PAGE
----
Brian Wilson: Murky business and the Law Society

Michelle Thomson's link to struck-off solicitor Christopher Hales seems not to have sounded alarm at Law Soc
Michelle Thomson's link to struck-off solicitor Christopher Hales seems not to have sounded alarm at Law Soc
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Michelle Thomson case highlights need to hold professional body to account, writes Brian Wilson

Michelle Thomson first impinged upon my consciousness on the first day of June last year when I took part in a BBC referendum programme with the leading light of “Business for Scotland” representing the other point of view.

It would be fair to say that Mrs Thomson made a lasting impression, though not for the most flattering of reasons. She was, without doubt, the most pre-programmed individual I ever encountered in such a role. By comparison, the Speaking Clock seemed like an ­original thinker.

Her capacity for reciting the brief was startling – a facility which doubtless trumped all others in the eyes of her SNP patrons. Ironically, this involved proclaiming her political independence. By her own account, she was no more than a public-spirited entrepreneuse, devoid of party allegiance and drawn to the cause by business acumen.

“I am not sitting here representing the SNP,” she declared primly. “Actually, I am not necessarily a Nationalist.”

Miraculously, within a year, this “not necessarily a Nationalist” had been reborn as the shadow secretary for business, innovation and skills on behalf of the political party which, by then, held 56 of Scotland’s 59 Westminster seats.

Amidst other dimensions of this case, it is worth noting the monumental disdain for Scottish business which her elevation signified. This is a key Whitehall department for serious Scottish interests. Yet the SNP leadership entrusted the brief to an individual with no credentials – as a quick check would have confirmed – other than through their front organisation, “Business for Scotland”.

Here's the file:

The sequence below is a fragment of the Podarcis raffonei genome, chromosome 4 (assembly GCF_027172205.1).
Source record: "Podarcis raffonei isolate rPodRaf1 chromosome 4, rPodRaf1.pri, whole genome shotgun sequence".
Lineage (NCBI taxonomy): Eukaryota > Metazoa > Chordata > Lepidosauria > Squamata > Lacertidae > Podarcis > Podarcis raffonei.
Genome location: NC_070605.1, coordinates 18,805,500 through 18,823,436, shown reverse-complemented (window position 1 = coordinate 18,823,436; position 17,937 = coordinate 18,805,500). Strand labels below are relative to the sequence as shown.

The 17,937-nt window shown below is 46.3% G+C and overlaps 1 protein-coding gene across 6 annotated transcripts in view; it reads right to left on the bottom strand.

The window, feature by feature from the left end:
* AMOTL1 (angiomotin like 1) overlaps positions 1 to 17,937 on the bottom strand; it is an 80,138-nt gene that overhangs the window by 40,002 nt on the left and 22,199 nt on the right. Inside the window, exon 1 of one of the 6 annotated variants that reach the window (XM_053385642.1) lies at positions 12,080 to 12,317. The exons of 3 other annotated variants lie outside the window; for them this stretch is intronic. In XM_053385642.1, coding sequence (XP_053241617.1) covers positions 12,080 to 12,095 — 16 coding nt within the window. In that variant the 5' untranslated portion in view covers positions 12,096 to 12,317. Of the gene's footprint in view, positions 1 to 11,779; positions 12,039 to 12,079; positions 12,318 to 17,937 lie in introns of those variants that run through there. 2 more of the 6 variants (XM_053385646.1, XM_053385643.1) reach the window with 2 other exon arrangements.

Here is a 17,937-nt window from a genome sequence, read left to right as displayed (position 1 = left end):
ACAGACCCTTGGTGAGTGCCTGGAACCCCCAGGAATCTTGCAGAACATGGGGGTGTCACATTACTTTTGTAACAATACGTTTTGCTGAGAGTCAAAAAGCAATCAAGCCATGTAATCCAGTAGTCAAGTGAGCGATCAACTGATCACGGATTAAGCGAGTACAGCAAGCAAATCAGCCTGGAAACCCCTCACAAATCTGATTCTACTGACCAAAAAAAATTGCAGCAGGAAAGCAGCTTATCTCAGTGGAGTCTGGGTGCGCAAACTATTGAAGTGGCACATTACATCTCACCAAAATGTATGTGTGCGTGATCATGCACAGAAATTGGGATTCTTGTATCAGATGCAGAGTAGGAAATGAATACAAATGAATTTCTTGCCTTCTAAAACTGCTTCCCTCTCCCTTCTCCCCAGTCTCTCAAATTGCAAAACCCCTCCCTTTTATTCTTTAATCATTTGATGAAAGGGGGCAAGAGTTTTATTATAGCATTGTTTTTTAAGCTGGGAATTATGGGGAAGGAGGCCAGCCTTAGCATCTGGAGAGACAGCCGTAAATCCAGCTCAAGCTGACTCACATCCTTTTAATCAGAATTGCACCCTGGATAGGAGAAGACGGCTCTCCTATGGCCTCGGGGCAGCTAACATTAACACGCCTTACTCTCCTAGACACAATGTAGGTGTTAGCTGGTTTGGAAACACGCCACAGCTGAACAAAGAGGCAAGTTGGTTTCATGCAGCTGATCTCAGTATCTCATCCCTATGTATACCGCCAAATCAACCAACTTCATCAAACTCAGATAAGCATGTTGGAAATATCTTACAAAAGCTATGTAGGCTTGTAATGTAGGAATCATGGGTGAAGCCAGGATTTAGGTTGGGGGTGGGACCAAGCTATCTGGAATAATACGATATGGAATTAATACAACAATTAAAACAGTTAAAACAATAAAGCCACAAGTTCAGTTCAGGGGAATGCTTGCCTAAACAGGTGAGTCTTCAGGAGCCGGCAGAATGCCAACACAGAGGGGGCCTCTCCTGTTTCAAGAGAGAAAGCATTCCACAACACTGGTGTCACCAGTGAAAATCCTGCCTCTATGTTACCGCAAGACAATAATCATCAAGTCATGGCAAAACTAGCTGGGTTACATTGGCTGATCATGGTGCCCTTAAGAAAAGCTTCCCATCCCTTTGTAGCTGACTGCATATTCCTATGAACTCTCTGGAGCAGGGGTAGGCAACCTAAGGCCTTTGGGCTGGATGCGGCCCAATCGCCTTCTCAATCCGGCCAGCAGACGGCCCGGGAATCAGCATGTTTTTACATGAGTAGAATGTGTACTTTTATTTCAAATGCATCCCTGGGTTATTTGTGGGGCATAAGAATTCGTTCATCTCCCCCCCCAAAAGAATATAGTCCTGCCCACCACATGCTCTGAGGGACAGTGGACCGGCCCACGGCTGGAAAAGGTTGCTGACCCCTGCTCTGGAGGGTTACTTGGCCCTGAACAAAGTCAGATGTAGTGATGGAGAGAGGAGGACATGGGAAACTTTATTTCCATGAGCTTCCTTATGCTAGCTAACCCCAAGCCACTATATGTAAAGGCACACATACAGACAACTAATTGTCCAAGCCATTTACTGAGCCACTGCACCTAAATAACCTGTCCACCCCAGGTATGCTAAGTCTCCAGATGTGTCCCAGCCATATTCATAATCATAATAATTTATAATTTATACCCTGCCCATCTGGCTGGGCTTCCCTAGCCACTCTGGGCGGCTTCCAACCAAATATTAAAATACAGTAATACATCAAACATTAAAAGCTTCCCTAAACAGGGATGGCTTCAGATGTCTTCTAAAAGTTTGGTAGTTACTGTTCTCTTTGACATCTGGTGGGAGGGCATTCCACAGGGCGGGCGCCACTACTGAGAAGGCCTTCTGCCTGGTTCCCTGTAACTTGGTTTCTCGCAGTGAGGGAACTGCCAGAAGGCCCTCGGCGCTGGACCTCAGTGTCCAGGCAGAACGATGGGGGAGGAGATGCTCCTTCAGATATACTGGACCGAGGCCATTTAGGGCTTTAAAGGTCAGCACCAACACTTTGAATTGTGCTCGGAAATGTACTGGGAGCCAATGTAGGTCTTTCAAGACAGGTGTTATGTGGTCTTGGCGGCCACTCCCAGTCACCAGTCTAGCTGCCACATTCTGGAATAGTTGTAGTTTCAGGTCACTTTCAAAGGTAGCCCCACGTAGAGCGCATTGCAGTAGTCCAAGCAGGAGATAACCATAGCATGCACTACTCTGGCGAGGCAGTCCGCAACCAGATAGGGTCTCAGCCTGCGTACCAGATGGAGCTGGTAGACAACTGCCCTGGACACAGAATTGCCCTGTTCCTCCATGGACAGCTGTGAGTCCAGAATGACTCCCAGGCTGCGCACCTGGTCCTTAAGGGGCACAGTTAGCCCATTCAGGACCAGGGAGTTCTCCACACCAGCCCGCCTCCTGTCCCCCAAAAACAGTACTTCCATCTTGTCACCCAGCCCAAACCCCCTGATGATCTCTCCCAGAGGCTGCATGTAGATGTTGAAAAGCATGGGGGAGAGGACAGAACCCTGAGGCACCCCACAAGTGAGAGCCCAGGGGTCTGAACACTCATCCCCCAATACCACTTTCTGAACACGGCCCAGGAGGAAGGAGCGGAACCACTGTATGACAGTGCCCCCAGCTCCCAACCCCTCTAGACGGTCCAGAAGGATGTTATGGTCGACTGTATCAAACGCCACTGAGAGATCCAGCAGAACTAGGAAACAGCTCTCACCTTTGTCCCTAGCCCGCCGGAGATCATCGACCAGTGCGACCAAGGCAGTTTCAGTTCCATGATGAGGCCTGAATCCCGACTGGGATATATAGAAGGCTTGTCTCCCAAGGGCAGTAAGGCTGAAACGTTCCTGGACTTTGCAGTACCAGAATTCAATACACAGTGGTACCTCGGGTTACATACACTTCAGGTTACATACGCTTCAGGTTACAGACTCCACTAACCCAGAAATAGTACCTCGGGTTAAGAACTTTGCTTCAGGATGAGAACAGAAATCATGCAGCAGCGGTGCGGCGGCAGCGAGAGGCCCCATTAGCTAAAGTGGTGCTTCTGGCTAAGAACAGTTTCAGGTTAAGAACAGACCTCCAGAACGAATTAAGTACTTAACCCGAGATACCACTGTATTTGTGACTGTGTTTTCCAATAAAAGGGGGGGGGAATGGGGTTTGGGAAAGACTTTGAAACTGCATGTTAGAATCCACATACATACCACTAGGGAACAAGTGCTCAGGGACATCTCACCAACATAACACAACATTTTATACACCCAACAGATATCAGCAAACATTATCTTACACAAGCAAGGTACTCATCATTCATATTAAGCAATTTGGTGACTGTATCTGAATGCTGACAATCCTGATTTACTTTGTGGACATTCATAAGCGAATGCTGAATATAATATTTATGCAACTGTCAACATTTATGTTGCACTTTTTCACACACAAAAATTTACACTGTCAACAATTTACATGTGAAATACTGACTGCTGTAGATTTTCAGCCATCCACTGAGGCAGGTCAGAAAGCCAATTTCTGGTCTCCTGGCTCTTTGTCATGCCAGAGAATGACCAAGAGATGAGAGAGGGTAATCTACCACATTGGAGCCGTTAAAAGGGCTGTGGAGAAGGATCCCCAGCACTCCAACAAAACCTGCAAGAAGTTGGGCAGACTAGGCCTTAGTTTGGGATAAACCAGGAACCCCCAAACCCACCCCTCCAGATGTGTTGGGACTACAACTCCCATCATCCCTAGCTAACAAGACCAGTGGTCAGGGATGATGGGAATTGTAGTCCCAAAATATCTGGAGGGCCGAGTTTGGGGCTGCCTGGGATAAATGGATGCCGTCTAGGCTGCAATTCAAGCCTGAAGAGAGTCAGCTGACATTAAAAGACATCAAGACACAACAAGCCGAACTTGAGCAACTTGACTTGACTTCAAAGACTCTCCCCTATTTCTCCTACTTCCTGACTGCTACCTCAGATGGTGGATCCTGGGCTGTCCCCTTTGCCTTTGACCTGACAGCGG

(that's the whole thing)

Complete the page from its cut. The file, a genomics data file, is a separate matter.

But back to that June day. In retrospect, it was a tour de force in sheer brass neck. Mrs Thomson, we now know, had just been removed from the “Business for Scotland” payroll at the behest of Peter Murrell, chief executive of the SNP and husband of First Minister Nicola Sturgeon. She was allowed to hang on to her title as “managing director” only in order to avoid damaging publicity.

However, even this setback might have been the lesser of Mrs Thomson’s concerns as we shared a studio on 1 June, 2014. By then, she knew that Police Scotland had excellent reason to come knocking on one of her many doors, pursuant to the striking off of the solicitor to her property company, Christopher Hales, by the Law Society of Scotland.

Their disciplinary tribunal had just reported, citing multiple potential mortgage frauds. There was much for Police Scotland to inquire into. But as she recited the SNP script about currency and an impending North Sea boom, nobody would have guessed that this blossoming political career was hanging by the thread of impending scandal.

Nor, indeed, did she have cause for immediate panic, given that the Law Society of Scotland controlled the timetable. It would be another 13 months before they took the action which is apparently required to trigger the interest of Scotland’s legal authorities – in itself a remarkable state of affairs, vulnerable – as now confirmed by events – to incompetence.